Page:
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Acta Neurologica Taiwanica





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PURPOSE: Migraine is a common, debilitating, primary headache disorder that can cause and be affected by odontalgia.

CASE REPORT: A 49-year-old woman(Patient 1) presented with pulsating pain in the left maxillary molar area, and a history of unsuccessful root canal treatment. She was ultimately diagnosed with menstrually related migraine without aura and zolmitriptan was prescribed, which reduced her headache and toothache together. A 45-year-old woman (Patient 2) presented with throbbing pain in the right maxillary molar and cheek area. Past repeated endodontic therapy had been unsuccessful. She was then diagnosed with menstrually related migraine without aura, and sumatriptan significantly reduced her headache and toothache. A 40-year-old woman (Patient 3) presented with pulsating pain near the left maxillary molar region. Pulpectomy was performed after she had previously received a diagnosis of pulpitis in the left maxillary second molar, but her pain did not subside. Patient 2 and 3 were misdiagnosed as pulpitis by dental practitioners and the pain did not relive after pulpectomy. All patients were diagnosed as migraine by headache specialists and were treated with triptans, which resulted in satisfactory pain relief.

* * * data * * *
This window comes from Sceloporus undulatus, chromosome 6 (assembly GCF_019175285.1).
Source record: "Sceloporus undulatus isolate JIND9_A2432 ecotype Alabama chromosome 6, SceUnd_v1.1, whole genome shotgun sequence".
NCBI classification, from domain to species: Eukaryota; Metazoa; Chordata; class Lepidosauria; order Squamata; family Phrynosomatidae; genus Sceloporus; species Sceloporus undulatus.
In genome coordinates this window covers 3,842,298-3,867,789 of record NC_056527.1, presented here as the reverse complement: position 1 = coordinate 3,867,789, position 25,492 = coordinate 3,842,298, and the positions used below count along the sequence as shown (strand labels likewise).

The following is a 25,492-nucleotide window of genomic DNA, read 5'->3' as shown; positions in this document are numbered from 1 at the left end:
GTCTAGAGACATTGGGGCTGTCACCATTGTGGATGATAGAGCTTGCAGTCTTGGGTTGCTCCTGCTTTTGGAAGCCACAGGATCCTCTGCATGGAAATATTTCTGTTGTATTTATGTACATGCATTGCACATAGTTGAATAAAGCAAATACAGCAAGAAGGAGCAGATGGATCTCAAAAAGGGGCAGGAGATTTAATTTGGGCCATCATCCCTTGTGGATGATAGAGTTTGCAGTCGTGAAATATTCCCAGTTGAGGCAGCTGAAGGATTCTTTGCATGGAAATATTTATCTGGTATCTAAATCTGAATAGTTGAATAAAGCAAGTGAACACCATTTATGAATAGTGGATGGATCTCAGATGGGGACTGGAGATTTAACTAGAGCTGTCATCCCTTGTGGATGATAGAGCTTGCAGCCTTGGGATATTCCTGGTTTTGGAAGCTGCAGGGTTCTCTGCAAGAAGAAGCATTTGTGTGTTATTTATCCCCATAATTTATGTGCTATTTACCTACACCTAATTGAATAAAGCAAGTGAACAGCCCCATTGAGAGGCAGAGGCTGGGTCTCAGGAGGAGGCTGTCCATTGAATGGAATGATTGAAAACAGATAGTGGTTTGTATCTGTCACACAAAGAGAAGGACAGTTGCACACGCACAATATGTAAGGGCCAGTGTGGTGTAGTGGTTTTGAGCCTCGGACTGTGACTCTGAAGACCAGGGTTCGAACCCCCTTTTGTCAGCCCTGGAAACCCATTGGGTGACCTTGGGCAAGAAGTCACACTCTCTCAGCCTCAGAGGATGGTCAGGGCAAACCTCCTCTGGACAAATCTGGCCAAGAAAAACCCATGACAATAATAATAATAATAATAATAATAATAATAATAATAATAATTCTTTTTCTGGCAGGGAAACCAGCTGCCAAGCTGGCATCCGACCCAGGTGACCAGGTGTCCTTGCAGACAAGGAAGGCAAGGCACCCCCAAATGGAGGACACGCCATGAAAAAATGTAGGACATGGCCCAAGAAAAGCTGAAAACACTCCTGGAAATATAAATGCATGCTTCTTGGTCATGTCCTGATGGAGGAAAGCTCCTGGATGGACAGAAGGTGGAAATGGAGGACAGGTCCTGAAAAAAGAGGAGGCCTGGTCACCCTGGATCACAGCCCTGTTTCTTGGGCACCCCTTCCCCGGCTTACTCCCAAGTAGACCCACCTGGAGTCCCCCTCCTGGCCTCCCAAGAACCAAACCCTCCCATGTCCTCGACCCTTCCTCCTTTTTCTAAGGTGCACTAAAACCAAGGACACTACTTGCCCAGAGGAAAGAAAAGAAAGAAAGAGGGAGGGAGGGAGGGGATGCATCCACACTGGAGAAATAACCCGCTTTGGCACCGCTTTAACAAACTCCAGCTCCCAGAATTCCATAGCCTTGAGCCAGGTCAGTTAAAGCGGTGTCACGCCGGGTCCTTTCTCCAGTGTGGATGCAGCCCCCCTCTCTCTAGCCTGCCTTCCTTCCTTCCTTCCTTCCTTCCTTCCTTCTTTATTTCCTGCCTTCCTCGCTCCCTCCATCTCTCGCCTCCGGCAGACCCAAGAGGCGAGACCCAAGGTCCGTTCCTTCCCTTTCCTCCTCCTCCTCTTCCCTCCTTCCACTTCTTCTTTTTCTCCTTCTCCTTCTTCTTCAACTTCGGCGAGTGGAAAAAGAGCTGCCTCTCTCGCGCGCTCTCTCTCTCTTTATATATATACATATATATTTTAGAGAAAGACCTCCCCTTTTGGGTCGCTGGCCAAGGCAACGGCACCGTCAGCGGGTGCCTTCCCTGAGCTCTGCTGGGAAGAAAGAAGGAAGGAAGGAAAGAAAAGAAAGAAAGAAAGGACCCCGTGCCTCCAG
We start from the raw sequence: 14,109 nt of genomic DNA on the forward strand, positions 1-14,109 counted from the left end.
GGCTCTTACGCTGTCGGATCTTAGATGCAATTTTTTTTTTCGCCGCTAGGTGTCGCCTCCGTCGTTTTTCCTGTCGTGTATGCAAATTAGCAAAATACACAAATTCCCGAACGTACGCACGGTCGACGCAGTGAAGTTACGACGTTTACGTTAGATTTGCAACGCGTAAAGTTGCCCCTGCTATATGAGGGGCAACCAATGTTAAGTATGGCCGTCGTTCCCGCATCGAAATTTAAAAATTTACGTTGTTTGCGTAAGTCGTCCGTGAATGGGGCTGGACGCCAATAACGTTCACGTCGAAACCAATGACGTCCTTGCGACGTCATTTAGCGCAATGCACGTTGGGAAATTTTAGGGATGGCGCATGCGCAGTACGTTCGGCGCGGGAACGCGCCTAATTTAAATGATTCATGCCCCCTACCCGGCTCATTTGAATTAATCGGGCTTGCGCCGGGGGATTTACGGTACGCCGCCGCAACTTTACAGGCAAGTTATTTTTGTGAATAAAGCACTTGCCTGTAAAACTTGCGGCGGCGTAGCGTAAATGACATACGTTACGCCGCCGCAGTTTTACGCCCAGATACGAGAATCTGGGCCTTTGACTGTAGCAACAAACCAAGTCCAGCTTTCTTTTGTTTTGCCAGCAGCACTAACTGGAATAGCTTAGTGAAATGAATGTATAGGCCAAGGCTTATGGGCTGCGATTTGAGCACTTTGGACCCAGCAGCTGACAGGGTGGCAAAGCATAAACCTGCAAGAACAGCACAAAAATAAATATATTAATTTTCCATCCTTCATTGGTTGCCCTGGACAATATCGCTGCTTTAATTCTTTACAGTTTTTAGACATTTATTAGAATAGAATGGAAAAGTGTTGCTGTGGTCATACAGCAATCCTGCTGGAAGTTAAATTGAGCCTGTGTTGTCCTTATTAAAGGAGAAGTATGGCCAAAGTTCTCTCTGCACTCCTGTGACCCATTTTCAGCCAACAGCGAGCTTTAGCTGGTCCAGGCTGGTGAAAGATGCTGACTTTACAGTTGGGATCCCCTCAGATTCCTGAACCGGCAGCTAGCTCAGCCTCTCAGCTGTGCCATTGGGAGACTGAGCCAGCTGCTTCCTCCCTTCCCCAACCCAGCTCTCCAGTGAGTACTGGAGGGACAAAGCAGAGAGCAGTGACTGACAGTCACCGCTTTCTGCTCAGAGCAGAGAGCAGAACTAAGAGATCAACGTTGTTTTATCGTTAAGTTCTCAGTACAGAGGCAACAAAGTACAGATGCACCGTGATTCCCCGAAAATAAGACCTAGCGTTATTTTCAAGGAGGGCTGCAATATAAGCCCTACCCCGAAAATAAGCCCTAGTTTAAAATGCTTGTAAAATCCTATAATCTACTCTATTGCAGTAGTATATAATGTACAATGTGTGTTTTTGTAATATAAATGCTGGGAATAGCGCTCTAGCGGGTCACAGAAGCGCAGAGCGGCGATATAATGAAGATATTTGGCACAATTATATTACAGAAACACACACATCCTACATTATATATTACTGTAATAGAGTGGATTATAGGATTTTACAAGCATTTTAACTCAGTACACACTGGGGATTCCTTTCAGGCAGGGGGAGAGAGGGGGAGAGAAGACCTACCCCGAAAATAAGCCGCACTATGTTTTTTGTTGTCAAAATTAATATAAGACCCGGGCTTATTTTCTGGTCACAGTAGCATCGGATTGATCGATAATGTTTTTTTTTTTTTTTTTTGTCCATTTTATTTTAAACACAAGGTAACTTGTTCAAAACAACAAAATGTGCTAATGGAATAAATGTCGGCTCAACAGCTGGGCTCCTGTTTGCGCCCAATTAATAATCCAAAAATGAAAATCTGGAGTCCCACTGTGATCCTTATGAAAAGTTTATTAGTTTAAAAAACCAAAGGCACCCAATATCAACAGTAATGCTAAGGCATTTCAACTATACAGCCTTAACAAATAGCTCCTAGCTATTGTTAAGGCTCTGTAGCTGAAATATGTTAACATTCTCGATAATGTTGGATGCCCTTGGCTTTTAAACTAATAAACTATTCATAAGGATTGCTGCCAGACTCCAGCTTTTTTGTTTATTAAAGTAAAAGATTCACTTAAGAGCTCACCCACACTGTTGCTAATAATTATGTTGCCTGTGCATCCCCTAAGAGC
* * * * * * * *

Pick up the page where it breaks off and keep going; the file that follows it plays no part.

CONCLUSION: A thorough history and examination, as well as an understanding of migraine headaches, is necessary to differentiate odontogenic pain and migraine headaches. Key Words: menstrually related migraine, orofacial pain, ICHD-3, headache.

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